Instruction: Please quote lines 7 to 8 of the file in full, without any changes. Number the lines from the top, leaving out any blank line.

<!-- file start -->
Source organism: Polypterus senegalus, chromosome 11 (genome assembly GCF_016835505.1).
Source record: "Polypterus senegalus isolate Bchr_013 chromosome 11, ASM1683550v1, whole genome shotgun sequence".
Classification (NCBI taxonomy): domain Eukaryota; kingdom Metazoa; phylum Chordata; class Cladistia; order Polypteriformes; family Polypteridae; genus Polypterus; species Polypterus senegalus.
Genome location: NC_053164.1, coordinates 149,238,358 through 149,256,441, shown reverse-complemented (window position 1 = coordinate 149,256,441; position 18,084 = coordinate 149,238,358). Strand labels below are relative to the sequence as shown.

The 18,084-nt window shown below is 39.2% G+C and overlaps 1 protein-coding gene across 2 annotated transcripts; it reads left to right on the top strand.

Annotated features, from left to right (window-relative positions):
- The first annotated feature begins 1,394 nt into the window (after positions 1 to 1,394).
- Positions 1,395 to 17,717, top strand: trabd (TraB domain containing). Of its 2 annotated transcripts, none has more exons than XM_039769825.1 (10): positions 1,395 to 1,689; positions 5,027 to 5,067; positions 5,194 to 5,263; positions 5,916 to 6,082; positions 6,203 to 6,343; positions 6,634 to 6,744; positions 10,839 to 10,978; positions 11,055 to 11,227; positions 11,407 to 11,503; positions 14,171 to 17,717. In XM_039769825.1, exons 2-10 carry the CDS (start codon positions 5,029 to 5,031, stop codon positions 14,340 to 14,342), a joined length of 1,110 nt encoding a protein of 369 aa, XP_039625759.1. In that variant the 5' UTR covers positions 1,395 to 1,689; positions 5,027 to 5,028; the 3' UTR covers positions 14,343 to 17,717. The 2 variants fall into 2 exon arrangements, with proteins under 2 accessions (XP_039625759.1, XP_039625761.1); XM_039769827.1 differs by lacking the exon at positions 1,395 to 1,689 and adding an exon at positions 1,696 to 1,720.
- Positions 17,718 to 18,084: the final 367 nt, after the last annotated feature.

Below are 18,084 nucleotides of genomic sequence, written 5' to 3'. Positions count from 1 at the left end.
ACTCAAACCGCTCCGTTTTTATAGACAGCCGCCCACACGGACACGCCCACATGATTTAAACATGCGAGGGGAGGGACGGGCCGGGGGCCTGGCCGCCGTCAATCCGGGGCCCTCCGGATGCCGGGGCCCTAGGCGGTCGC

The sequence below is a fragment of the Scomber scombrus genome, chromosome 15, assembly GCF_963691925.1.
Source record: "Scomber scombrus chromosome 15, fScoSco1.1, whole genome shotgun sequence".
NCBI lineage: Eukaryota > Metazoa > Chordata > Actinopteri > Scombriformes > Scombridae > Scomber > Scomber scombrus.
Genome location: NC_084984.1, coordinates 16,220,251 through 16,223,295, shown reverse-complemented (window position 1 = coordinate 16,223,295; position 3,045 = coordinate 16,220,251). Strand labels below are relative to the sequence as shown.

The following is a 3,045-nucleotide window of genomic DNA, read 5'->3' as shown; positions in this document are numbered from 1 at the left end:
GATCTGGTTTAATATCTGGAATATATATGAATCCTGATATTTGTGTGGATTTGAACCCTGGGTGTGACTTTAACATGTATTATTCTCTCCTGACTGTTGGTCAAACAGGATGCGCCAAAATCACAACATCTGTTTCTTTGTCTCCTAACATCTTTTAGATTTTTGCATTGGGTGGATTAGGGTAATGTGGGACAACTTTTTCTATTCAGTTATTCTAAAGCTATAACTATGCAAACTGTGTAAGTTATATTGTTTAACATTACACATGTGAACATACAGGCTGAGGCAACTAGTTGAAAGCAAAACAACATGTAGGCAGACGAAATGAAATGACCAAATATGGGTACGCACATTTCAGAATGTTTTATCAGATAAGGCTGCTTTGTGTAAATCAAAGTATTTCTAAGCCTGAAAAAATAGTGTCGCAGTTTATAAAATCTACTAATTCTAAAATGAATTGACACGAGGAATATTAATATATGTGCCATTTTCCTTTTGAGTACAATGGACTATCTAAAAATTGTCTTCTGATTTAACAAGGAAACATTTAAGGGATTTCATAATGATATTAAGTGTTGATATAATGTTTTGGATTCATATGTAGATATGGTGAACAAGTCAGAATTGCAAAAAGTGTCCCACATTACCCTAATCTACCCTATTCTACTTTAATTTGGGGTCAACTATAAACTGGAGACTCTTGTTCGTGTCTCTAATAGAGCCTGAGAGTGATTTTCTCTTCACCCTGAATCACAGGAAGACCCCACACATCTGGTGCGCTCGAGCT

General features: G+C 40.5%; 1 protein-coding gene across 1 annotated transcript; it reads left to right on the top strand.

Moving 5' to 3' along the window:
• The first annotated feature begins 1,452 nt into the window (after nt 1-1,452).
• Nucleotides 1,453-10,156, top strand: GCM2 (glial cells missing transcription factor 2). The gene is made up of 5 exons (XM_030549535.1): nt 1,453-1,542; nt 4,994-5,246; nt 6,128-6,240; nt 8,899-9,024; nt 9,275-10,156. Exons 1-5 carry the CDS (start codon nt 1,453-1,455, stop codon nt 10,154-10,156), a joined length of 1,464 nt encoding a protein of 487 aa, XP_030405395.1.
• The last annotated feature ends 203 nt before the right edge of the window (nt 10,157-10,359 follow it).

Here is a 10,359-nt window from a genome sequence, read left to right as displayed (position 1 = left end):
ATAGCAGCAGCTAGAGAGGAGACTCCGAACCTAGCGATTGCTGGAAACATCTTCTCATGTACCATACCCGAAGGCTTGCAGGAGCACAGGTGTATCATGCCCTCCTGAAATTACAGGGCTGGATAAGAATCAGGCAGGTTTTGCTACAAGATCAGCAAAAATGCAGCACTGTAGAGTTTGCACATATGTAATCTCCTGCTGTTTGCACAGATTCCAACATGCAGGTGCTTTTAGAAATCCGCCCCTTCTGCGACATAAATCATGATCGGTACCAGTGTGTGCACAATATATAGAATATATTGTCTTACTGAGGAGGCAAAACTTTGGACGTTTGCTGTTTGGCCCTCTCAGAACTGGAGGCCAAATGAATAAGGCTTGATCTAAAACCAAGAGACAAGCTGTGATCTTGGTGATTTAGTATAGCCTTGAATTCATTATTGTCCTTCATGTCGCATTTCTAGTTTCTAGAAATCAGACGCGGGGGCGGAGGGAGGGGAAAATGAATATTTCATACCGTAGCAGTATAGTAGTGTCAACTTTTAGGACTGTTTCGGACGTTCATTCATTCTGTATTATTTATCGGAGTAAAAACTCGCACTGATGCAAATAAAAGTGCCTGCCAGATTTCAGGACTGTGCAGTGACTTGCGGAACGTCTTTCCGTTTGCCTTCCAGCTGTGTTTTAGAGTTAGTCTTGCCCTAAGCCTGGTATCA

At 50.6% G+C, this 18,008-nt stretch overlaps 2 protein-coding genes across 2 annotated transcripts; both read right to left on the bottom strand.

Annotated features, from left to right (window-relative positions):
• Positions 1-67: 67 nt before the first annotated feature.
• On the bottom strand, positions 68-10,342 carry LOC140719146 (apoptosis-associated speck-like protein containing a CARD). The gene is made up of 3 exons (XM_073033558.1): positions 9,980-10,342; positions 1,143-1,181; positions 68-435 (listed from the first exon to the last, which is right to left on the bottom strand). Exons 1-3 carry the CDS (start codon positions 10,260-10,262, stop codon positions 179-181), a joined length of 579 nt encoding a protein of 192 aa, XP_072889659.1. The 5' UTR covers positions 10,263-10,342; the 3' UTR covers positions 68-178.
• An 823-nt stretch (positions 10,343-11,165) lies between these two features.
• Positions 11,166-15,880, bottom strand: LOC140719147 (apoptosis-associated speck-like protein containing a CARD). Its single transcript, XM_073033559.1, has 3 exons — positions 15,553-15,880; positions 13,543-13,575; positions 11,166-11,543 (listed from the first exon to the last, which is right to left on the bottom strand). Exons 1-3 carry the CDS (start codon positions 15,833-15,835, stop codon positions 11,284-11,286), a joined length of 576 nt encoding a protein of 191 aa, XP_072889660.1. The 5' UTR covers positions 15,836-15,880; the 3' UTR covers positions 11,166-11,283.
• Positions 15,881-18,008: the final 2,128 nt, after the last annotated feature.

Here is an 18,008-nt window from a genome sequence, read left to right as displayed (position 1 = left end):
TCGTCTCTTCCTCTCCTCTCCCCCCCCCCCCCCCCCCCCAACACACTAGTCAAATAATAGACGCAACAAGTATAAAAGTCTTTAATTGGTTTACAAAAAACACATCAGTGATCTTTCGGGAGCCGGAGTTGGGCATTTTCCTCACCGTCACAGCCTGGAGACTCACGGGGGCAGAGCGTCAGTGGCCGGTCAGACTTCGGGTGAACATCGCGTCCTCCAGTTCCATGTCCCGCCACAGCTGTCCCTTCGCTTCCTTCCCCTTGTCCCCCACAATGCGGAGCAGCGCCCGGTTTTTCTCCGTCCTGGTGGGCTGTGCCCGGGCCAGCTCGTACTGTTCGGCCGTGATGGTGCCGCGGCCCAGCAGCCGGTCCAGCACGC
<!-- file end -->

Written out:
- The first annotated feature begins 1,394 nt into the window (after positions 1 to 1,394).
- Positions 1,395 to 17,717, top strand: trabd (TraB domain containing). Of its 2 annotated transcripts, none has more exons than XM_039769825.1 (10): positions 1,395 to 1,689; positions 5,027 to 5,067; positions 5,194 to 5,263; positions 5,916 to 6,082; positions 6,203 to 6,343; positions 6,634 to 6,744; positions 10,839 to 10,978; positions 11,055 to 11,227; positions 11,407 to 11,503; positions 14,171 to 17,717. In XM_039769825.1, exons 2-10 carry the CDS (start codon positions 5,029 to 5,031, stop codon positions 14,340 to 14,342), a joined length of 1,110 nt encoding a protein of 369 aa, XP_039625759.1. In that variant the 5' UTR covers positions 1,395 to 1,689; positions 5,027 to 5,028; the 3' UTR covers positions 14,343 to 17,717. The 2 variants fall into 2 exon arrangements, with proteins under 2 accessions (XP_039625759.1, XP_039625761.1); XM_039769827.1 differs by lacking the exon at positions 1,395 to 1,689 and adding an exon at positions 1,696 to 1,720.